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Friday’s announcement by Gov.-elect Jared Polis of who would work on his education transition team is generating controversy among some Colorado public education advocates.

The team will be chaired by former Colorado State University President Al Yates and Elaine Gantz Berman, a member of the Colorado State Board of Education.

But it’s other members picked for Polis’ education transition team who have some public education advocates seeing red.

The Polis education team — one of seven teams whose members were announced Friday — includes Jen Walmer, director of Democrats for Education Reform (DFER), a political group that advocates for charter schools. Some education-policy liberals accuse the group of seeking to restrict teacher unions.

Another is former U.S. Rep. Bob Schaffer, a Republican advocate for taxpayer-funded vouchers for private schools and formerly a member of the state board of education.

Schaffer also is chairman of the board of the Leadership Program of the Rockies (LPR) a Republican-leaning organization that provides training on conservative principles and leadership. Its graduates include three of the former members of the Douglas County Board of Education who approved a controversial private-school voucher program in 2011. Schaffer advocated for the state board of education to endorse the voucher program.

The Dougco program led to lawsuits, including a trip all the way to the U.S. Supreme Court. It was dismantled last year after voters elected an anti-voucher school board.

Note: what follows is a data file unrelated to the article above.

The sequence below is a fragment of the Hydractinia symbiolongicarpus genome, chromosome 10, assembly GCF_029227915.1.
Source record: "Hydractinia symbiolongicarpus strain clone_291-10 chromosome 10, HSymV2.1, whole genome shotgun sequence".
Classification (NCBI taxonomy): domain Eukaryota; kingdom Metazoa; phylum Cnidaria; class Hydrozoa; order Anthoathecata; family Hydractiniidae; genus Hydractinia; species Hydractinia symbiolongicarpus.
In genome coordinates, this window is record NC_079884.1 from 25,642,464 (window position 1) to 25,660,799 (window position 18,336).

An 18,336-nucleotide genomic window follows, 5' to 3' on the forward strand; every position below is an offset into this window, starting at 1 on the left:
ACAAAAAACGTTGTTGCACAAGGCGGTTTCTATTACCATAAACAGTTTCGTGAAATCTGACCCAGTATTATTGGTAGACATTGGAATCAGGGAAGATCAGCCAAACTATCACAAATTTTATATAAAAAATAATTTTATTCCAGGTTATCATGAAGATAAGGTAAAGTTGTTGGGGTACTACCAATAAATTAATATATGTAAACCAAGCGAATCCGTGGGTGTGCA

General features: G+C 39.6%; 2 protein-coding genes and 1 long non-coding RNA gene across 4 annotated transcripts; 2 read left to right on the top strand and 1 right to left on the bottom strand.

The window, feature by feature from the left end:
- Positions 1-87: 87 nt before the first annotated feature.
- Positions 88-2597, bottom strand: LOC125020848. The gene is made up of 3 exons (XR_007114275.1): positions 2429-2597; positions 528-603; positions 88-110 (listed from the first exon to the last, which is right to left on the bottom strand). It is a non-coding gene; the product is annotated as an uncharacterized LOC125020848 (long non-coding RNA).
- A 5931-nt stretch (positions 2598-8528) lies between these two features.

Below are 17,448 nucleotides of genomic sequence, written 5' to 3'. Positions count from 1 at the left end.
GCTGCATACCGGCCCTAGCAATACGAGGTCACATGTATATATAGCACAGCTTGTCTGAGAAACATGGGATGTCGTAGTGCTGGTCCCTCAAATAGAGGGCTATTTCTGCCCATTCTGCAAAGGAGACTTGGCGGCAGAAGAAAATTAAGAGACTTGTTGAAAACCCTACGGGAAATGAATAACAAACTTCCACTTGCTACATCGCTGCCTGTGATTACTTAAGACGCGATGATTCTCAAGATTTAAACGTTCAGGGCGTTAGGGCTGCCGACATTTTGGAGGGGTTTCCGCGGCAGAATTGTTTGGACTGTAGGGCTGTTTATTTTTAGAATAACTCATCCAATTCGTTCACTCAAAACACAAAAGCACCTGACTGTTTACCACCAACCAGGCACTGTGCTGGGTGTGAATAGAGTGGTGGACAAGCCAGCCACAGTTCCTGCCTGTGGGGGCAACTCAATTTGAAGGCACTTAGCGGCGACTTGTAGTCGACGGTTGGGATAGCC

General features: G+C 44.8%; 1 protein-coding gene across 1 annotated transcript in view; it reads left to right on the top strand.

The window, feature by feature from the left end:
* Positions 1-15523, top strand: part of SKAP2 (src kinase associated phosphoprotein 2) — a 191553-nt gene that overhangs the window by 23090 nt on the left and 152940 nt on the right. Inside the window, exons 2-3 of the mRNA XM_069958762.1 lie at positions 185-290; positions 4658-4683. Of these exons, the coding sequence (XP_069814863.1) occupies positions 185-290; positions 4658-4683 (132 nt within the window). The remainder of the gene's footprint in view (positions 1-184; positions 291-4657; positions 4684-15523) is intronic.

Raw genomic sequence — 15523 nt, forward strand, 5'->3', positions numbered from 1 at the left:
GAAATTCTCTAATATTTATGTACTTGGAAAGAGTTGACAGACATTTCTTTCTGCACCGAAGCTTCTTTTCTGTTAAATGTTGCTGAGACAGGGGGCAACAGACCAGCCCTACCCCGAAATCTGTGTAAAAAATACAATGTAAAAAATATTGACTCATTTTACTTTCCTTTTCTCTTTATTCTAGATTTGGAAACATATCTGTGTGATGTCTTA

LPR also counts among its alumni conservatives elected to the Jefferson County Board of Education, the Thompson Board of Education and the CU Board of Regents, as well as dozens of conservative candidates for other elected offices in the past decade.

In a press release on Friday, Schaffer said: “Every Coloradan wants good schools, healthy communities, and more opportunity for the next generation. I am proud to serve on the Polis administration’s transition committee to work towards our shared goals.”

Another appointee to Polis’ education transition panel is Mike Johnston, a former state senator who ran for the Democratic gubernatorial nomination and lost. Johnston, like Polis, is a charter schools advocate.

Among those objecting to some of the transition-team appointments is Diane Ravitch, a Democrat who served as assistant U.S. Secretary of Education in the George H.W. Bush administration.

“Colorado’s new governor-elect @jaredpolis packed his transition team with pro-privatization allies, like Michael Johnston, who wrote the state’s harsh, failed teacher evaluation law. And charter champion Bob Schaeffer,” Ravitch tweeted Saturday.

“By choosing … voucher king Schaffer, @PolisForCO has just angered many, many, already active Public Ed. Supporting suburban women,” tweeted education activist Patricia Crowley. “Bad move! Game on!”

Some activists see certain school-district charter schools operated by outside groups, voucher programs to fund private schools, merit pay for teachers and other changes to public-education norms as part of an attempt to privatize education.

During the campaign, Polis — who has founded charter schools for homeless and immigrant children — expressed support for charters. In Congress, where he represents Colorado’s 2nd District, while serving on the House Education and Workforce committee, he advocated for additional federal funding for charter schools. But Polis also said as a candidate that he opposed using public funds for vouchers going to “unaccountable” private schools and also spoke out against for-profit education.